Occasionally you’ll want to press down on the tomatoes to compact them together.

So you just continue this layering process until the tomatoes are all in the jar, sitting in that luscious olive oil. Every time you take some tomatoes from the jar, you’ll get some of that delicious olive oil…and in the end, you can use what’s left in the jar to sautè almost any dish.

I used to keep my rehydrated tomatoes on my pantry shelf but then found they kept longer in the fridge. They keep well for several weeks, if not months.  Be sure to always keep the jar topped off with oil; if even a little bit of the tomatoes protrudes from the oil, they will begin to grow moldy….that is a sad day as you hate to throw them out if they get moldy.

Sun-dried tomatoes. They’re a staple in an Italian kitchen. I hope you’ll try them!

Ciao!

Debbie

Rehydrated Sun-Dried Tomatoes

Rehydrated Sun-Dried Tomatoes

Ingredients

  • 4 C. of sun-dried tomatoes (1 lb./450 g)
  • 4 C. water (or 2 C. wine and 2 C. water)
  • Olive oil
  • 4 cloves of garlic
  • Optional ingredients: Capers, Basil, Oregano, Hot Peppers

Instructions

  1. Bring the liquids to a boil.
  2. Add the dried-tomatoes; cover and simmer for 1-2 minutes. Keep covered to steam them for at least five minutes more. They can be left in the pan until cool.
  3. Drain and discard the liquid.
  4. Lay the tomatoes out on a towel or paper towels. Allow to dry at least one hour.
  5. Place the air-dried tomatoes in a large glass jar or container alternately with sliced garlic and any other of the optional ingredients you like. After every few layers, pour in enough olive oil to cover the tomatoes. Keep pressing them down so they don't just float in the oil.
  6. Allow to marinate at least overnight before using.
http://ciaofromdebbie.com/blog/step-by-step-cooking/sun-dried-tomatoes-step-by-step/

Note:

In cooler weather, I store these tomatoes on my pantry shelf. However, they must be completely covered with oil. If even a little part of the tomatoes protrudes from the oil, they will begin to grow moldy. In warmer climates, keep the tomatoes in the fridge””again, completely covered with oil. Allow to come to room temperature before serving.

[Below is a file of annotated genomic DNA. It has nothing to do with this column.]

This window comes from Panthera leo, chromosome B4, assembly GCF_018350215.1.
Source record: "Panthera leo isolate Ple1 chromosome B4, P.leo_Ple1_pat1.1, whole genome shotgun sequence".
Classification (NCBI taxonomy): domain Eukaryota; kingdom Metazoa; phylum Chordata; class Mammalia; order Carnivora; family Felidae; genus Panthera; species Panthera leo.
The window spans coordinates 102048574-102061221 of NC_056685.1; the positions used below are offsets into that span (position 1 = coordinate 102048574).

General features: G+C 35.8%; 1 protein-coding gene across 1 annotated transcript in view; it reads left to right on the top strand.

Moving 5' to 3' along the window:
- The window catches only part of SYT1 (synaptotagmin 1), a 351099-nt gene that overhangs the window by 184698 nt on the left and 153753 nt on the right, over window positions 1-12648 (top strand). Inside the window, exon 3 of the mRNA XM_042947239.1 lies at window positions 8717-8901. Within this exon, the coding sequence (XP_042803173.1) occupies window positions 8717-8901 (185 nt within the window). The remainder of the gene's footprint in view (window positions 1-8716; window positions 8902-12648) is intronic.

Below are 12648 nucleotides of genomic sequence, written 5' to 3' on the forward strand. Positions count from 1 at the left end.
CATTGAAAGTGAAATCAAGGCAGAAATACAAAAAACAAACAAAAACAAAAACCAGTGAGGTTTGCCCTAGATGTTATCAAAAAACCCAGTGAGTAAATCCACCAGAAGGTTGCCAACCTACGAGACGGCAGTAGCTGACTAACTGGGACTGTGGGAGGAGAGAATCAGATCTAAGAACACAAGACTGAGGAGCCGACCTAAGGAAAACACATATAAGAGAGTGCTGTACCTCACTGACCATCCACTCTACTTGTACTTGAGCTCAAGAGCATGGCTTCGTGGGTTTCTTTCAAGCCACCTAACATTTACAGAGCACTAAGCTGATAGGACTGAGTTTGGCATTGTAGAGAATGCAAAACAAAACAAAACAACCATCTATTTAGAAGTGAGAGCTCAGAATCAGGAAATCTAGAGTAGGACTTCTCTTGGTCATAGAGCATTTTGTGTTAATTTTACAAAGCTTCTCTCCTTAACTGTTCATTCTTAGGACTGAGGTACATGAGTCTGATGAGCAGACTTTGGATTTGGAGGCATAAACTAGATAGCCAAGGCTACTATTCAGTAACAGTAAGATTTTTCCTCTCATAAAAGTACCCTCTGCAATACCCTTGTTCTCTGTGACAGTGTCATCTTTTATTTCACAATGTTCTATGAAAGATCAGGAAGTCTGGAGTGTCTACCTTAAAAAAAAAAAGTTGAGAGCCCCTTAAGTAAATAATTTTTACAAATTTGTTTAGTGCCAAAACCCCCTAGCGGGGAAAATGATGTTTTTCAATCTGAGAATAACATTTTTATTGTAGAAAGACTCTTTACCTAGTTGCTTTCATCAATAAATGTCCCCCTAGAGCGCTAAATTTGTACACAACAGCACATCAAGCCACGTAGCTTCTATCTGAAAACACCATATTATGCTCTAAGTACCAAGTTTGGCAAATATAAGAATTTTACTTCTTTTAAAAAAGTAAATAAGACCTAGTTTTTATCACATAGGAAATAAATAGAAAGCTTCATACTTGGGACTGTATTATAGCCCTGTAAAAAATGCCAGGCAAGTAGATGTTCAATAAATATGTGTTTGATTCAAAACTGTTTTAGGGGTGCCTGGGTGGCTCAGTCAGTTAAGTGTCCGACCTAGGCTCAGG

4 Comments

  1. 9-17-2015

    Debbie,
    I tried your recipe using two types of Italian tomatoes: Ciliega and Principe Borghese. They are both small tomatoes. I modified your recipe slightly. In addition to the salt, basil, capers, garlic & olive oil I added a little red wine vinegar and balsamic glaze (about 1 Tbs ea per cup of oil).
    Today, after about 4 days we tried some. I’ve had many store bought brands, …both domestic and imported, but they didn’t even come close to being on the same planet. These are DELICIOUS.
    Thank you,
    Richard

    • 5-28-2016

      Richard, I’m so glad you enjoyed them! Sorry for the delay in replying!
      Ciao!

  2. 2-14-2016

    Does the olive oil solidify in your fridge? I tried refrigerating mine and it turned into a solid block.
    Maybe it was the olive oil, or my fridge is too cold?

    • 5-28-2016

      Sorry I have not replied earlier! I’ve been very busy with our study abroad program and am just now replying! I’ve found the olive oil gets somewhat thick, but I wouldn’t describe it as “a solid block”. Perhaps your fridge is too cold, as you mentioned. I generally take a few out, with whatever olive oil adheres to them, and put them on a plate to come to room temperature before using them or serving them. Again, sorry for the delay! Happy cooking!